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I'm working on a project now where my goal is to be able to pick out selected frequencies (between 20Khz and 250Khz) from an input signal and transmit the strength of each of those frequencies to a data visualizer in real time. The frequencies I will create myself and inject into the signal which otherwise has unwanted ambient electrical interference and other noise components. What I'm aiming for is something similar to the graphic equalizer LED bargraphs you would find on an old stereo, but detecting frequencies above the audio range.

Right now I'm working with an ATMEGA328 (arduino) that is running a fixed-point FFT algorithm on the incoming signal and sending the data via an XBee radio to my computer. However, the microprocessor isn't fast enough to be able to analyze for the high frequencies I'm looking to detect..

Does anyone have any advice on how I might do this? Using analog hardware or a dedicated IC perhaps?

Many thank yous!

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    \$\begingroup\$ What spectral resolution do you need and how many frequency components are you looking for? What detect time window do you have and how often will you want to make a determination about the spectral content (measurements per second)? What is the range of signal levels to be analysed? \$\endgroup\$ – Andy aka Sep 24 '15 at 7:55
  • \$\begingroup\$ An AVR may not be fast enough to the real time sampling without dedicated hardware, but analyzing the data shouldn't be a problem as long as you don't run out of memory. One thing to think about is how fast/often you need the results of the detector. Another thing to think about:"For 500kHz you need at least 1Ms/s (probably closer to 2). If you want to be able to detect 20kHz in the same run you are looking at at least 50 consecutive samples required for FFT analysis. This will be an indicator for minimal required RAM. If you need more resolution, you need more RAM. \$\endgroup\$ – jippie Sep 24 '15 at 8:03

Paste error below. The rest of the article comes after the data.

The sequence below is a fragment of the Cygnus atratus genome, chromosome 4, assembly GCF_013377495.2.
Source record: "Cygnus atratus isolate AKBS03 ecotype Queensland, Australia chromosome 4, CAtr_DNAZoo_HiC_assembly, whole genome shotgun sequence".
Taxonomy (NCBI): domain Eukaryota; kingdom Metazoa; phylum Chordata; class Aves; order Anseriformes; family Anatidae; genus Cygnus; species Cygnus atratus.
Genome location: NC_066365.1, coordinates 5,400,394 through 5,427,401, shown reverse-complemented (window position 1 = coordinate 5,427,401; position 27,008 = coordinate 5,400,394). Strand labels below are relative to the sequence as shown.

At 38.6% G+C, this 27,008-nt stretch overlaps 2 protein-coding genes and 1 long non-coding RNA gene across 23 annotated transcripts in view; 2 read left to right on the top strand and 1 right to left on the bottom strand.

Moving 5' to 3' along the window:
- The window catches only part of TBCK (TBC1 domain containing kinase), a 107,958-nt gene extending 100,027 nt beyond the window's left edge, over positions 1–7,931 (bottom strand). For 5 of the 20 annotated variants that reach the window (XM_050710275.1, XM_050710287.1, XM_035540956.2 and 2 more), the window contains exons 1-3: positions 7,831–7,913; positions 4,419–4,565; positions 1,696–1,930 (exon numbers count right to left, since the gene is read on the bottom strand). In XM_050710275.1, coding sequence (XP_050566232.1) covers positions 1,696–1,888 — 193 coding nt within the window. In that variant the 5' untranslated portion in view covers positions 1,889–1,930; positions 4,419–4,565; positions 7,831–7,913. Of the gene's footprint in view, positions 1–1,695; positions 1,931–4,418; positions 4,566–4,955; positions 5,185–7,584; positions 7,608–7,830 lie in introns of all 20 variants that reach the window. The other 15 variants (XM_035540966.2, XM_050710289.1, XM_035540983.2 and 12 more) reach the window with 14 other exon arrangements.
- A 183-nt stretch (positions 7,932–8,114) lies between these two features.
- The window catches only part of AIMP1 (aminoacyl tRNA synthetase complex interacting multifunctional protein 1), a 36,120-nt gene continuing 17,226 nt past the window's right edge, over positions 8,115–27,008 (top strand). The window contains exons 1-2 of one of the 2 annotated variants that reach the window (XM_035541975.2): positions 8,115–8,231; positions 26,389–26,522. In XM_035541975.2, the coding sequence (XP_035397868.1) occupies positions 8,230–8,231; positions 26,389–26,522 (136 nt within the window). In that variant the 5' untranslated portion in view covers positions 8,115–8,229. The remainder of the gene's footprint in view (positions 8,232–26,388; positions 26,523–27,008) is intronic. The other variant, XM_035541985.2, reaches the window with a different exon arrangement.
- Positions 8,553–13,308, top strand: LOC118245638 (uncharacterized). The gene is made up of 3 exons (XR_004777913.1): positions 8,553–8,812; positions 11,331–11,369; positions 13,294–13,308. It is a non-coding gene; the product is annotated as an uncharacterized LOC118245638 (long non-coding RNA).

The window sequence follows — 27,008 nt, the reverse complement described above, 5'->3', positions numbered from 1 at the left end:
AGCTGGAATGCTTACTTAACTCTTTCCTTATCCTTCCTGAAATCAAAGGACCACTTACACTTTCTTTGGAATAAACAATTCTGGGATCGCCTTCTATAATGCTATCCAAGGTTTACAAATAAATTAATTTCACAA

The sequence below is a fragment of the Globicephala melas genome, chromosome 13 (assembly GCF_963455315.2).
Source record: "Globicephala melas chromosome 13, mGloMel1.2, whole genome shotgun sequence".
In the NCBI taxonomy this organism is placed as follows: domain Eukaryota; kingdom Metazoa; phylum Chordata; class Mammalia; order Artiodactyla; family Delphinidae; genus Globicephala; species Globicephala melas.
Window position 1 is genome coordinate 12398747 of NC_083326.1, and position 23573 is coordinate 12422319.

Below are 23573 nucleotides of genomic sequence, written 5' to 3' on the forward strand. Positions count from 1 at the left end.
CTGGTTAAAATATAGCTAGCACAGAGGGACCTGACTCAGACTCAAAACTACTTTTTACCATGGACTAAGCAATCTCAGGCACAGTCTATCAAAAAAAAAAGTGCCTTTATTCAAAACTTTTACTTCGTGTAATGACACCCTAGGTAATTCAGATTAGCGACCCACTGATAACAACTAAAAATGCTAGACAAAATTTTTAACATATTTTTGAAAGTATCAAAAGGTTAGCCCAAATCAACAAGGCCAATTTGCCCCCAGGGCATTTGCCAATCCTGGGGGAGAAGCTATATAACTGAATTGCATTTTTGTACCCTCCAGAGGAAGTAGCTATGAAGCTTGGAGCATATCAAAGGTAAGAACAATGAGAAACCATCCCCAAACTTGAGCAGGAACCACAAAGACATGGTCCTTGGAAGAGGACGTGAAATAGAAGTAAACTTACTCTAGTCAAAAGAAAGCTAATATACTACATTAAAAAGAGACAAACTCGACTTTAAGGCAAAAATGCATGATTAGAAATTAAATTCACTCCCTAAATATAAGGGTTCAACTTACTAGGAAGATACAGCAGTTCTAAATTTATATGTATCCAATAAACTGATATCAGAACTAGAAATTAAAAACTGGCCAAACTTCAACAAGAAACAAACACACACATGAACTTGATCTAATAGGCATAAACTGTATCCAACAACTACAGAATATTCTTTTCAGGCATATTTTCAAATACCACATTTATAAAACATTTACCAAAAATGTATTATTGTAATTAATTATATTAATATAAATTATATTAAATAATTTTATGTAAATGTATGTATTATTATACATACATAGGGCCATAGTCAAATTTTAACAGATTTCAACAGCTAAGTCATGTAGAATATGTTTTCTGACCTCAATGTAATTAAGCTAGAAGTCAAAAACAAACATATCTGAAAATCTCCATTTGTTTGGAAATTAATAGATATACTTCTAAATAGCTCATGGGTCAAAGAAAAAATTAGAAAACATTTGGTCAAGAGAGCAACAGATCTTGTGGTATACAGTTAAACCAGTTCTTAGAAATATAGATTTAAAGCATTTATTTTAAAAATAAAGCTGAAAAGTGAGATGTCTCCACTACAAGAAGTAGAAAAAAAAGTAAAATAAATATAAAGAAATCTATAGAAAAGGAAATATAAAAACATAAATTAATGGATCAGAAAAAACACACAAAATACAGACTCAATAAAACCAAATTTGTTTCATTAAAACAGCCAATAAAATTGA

• \$\begingroup\$ @Andyaka I want a minimum of 6 frequencies to be detected (I am also generating the frequencies and injecting them into the input signal, which is otherwise noisy) ... resolution should be pretty sharp on those frequencies. Ideally no fewer than a 10ms sample rate.. I'm using this for a musical application so the analysis should be snappy enough to create smooth musical transitions as a single frequency component becomes stronger or weaker. The signal levels can vary from the mV range to upwards of 5V pp (I have some zener diode protection circuitry on the input to clip anything above this) \$\endgroup\$ – JCR Sep 24 '15 at 8:05
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    \$\begingroup\$ Have a look at the Microchip dsPICs. \$\endgroup\$ – Leon Heller Sep 24 '15 at 8:10
  • \$\begingroup\$ @jippie updated the post to make the real-time aspect clear, also dropped the upper frequency requirement to 250kHz. \$\endgroup\$ – JCR Sep 24 '15 at 8:11
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If you know what frequencies you're looking for, run a Goertzel for each of those frequencies. https://en.wikipedia.org/wiki/Goertzel_algorithm This is much more efficient than an FFT. This algorithm is used, for example, to detect tones in touch-tone phone systems.

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